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Writing for the web

The four steps to great web content

“Web content” is a unique genre of writing, with its own set of style guidelines and best practices. Crafting effective web content — content that connects with your target audience and helps you accomplish your goals — starts with following these four steps.


Know your audience

A person tackling a textbook chapter approaches reading differently than a person who’s scrolling through web content on a screen.

Web users:

  • Are highly task-focused.

  • Skim and scan, looking for the information they need.

  • Want to grab and go. 

  • Spend less than a minute looking at a page.

Once you have these general traits in mind, you can get more specific. Who will be reading your content? Business students? Alumni? History professors?

Describe your target audience:

  • Use this Audience worksheet to gather information about your target audience

  • Include research by:

    • Consulting your own records

    • Checking with UFV Institutional Research

    • Requesting  web analytics from the web team

    • Asking your audience directly via interviews or surveys

Create a user persona:

Always remember there are real people on the other side of the screen. A tool that helps web writers to remember this is the user persona, a fictional character who represents your target audience. 

You can use this  user persona template to create your own user persona.


Define your user’s goals

What do your web users want? To apply to UFV? Sign up for a course? Book a room online?

Your research should help you create a list of your user’s top questions, goals, and/or tasks related to your web content.



Create an outline

Now develop your content outline, keeping in mind what matters most to your user. Your content outline should take the form of useful headings, and perhaps sub-headings.

Three approaches to writing headings:

  • Question headings — if your users come with questions (Who is eligible for this award? How do I apply?)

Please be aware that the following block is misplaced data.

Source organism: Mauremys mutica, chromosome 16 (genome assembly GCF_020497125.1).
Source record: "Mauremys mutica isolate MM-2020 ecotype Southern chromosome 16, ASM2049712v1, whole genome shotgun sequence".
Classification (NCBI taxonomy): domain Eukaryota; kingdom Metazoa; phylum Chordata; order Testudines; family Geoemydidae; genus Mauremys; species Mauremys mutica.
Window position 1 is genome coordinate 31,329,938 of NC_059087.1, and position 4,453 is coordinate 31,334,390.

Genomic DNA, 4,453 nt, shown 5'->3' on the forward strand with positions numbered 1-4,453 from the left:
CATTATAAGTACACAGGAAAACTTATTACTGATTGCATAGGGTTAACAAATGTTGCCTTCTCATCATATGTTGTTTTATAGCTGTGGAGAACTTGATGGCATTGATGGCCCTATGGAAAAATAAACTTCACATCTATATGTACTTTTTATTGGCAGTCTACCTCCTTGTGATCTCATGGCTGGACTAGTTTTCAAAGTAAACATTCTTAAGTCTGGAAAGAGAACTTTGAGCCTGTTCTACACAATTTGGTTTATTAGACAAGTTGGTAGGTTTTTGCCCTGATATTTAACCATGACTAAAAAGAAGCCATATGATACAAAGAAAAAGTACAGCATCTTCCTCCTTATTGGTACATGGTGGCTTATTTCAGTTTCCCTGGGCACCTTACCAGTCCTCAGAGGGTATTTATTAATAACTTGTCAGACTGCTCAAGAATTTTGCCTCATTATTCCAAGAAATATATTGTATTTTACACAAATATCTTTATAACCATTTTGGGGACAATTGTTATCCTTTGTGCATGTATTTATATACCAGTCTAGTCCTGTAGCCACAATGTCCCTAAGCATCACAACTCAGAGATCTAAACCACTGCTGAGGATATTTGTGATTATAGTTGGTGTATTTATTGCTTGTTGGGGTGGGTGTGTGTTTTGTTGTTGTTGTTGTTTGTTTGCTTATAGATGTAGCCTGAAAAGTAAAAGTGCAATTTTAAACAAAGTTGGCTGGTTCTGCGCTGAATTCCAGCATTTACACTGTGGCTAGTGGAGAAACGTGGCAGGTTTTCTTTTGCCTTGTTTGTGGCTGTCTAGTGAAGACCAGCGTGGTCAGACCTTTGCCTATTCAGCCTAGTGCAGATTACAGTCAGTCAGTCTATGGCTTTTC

• Statement headings — if you want to convey key messages (Graduates maybook their photo sessions starting February 1, 2021)

  • Action headings — if you want to give instructions (Upload your resume, Write a cover letter)

Start with what’s most important

Very few users will read your content word for word, from beginning to end. Structure your page content to deliver what’s essential first, and include optional details at the bottom of the page.

UFV style guidelines for headings:

  • Do not bold your headings.

  • Left align your headings.

  • Do not use all capitals in your headings. Review the UFV writing style guidelines for more information on capitalization.


Fill in your outline with web-friendly content

As you start to write sentences and paragraphs to go under each heading, follow these best practices:

Be concise

Get to the point! The less content you put on a page, the more likely it is that a user will pay attention to it. Why? Because there is less to compete for your visitor's attention. Bonus: the less content on a site, the less you have to maintain, fix, or update in future.‌


Use plain language

Keep your writing simple, direct, and conversational. This doesn’t dumb down your content; it actually makes you come across as more credible and transparent.

Use “you”

Address your audience directly, speaking to them and not about them. Instead of  “All applicants should apply by October 1,” Write, “Apply by October 1.”

Use the active voice

In the active voice, the subject performs the action: “The students learned how to make delicious crème brulée from scratch.”

In the passive voice, the subject receives the action: “The students were taught how to make  delicious crème brulée from scratch.”

Your writing will be more concise and lively if you stick to the active voice.

Choose short and simple words

Use everyday words. Instead of ‘approximately,’ write ‘about.’ Replace ‘assist’ with ‘help,’ and ‘attempt’ with try, and so on. Aim to write so that an English-language learner will be able to understand.

Avoid jargon.

If you’re a UFV staff member, you “speak UFV.” It’s easy to forget that not everyone in your audience knows the difference between a major and a minor, or a degree and a diploma.

Try to stay away from insider language in your web content, and if you must include a term, take a moment to define it for your users.


Make it scannable

A wall of words will intimidate most web users. Instead, break up walls of words into easy-to-skim chunks by using:

  • Headings
  • One idea per paragraph
  • Short sentences and paragraphs
  • Bulleted lists
  • White space

Write meaningful links

When you include a link for users, don’t use “click here,” or a simple “learn more.” Be descriptive and unique, so your users know exactly what will happen when they click the link. Keep the link long enough that it’s easy to tap on a mobile screen.

You’ll find more info about writing effective links on the Making your content accessible page and on the Optimizing for search engines page

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